It’s no secret that the American people have held politicians in low esteem for quite some time now. Approval ratings for Congress, the president and the Supreme Court have been at or near all-time lows since the Bush presidency. But last week the 2014 General Social Survey, which has tracked public attitudes towards government, financial institutions and media for 40 years, found astoundingly low approval rates. In simplest terms, the shocking results should be a very loud and urgent wakeup call for Washington, D.C., and the politicians whose dysfunctional performance is destroying Americans’ faith in our own government.
The survey was conducted by the independent research firm NORC at the University of Chicago with funding from the National Science Foundation. The data was recently released and then was analyzed by the Associated Press-NORC Center for Public Affairs Research and the General Social Survey. The Associated Press’ Washington, D.C., correspondent, Emily Swanson, reported on five major issue areas late last week, from which the following is a summary. The full survey results can be accessed online at www.apnorc.org.
Hitting near-record lows not seen since 1996, only 11 percent said they have confidence in the presidency. Citing known partisan preferences, where political parties have more confidence when someone from their party is in the White House, the survey found only 3 percent of Republicans have confidence in the current presidency, while Democrats dropped from 25 percent in 2010 to 18 percent in 2014.
But what’s more shocking is that Independents, who are estimated to make up 40 percent of the voting population — higher than either those who call themselves Republicans or Democrats — had a mere 10 percent confidence level in the presidency in 2014.
As Swanson wrote: “If there’s one issue that unites Americans, it’s that hardly anyone has much confidence in Congress.” Indeed, the majority has “hardly any” confidence in Congress, while a mere 7 percent of Democrats, 5 percent of Independents and 3 percent of Republicans had “a great deal” of confidence. Those under 35, who normally show more confidence than older voters, could only muster a meager one in 10 with “a lot” of confidence.
The Supreme Court under Chief Justice John Roberts isn't finding much public approval either and has “fallen to a 40-year low.” Surprisingly, Democrats, at a record-low 26 percent, had more confidence in the court than Republicans, who came in at 22 percent, while only one in five Independents had a “great deal” of confidence in the court and a record high of 20 percent of those surveyed said they have “hardly any” confidence.
If politicians and judges are taking a well-deserved hit, the media that reports on them is far from immune. Only 7 percent, a record low, have “a lot” of confidence in the media while nearly half, 44 percent, have “hardly any” confidence. By party, only 3 percent of Republicans and 10 percent of Democrats held “a lot” of confidence in the press, with a mere 10 percent overall having confidence in television.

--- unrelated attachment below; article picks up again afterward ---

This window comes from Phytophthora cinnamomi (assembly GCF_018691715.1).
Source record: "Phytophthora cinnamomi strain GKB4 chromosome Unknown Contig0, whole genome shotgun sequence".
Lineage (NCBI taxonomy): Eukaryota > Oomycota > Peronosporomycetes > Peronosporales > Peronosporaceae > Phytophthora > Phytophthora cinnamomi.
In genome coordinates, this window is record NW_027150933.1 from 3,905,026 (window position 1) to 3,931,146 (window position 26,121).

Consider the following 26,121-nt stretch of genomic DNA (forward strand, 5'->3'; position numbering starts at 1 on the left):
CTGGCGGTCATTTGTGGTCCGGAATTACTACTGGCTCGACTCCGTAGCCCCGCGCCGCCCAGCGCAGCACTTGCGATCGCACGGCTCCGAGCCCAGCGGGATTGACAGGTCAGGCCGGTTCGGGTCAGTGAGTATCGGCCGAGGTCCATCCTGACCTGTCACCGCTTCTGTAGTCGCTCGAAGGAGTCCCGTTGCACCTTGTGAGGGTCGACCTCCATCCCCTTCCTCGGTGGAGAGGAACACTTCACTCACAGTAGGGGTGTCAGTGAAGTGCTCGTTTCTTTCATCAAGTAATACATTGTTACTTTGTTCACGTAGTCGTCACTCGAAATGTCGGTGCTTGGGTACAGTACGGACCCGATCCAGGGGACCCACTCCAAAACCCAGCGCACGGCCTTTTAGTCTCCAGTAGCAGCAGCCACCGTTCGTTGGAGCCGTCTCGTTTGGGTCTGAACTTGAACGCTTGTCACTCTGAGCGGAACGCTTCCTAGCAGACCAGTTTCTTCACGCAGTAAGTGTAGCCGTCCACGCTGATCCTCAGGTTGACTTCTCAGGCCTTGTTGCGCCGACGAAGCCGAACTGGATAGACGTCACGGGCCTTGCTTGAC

Financial institutions and organized labor
Confidence in banks and major companies plummeted from 42 percent in 1977, a record high, to the record low of 11 percent in 2010 and now stands at 15 percent for financial institutions and 18 percent for major companies, which was at 31 percent in 1984.
But the news is even worse for organized labor, with a mere 10 percent saying they have “a lot” of confidence in unions these days.
What’s it all mean?
In a nutshell, the survey results show an alarming lack of confidence by our populace in the major institutions that govern and operate in our society today. That virtually all the numbers have fallen by one-third or more since the survey was started in the '70s is a clear indicator that something has to change if the American people are to remain even marginally confident in their own government, politicians, businesses and unions – to say nothing about the media that reports on same.
Our politicians and institutions with such horribly low approval numbers have their work cut out for them if they hope to restore citizen confidence. They can start by abandoning back-room deal cutting such as the TransPacific Partnership, end Congress’ profligate use of riders on non-related legislation, and concentrate on serving the needs of the 99 percent of our citizens instead of continually kow-towing to the uber-wealthy 1 percent and the military-industrial complex.
George Ochenski's column appears each Monday on the Missoulian's Opinion page. Contact him at firstname.lastname@example.org.
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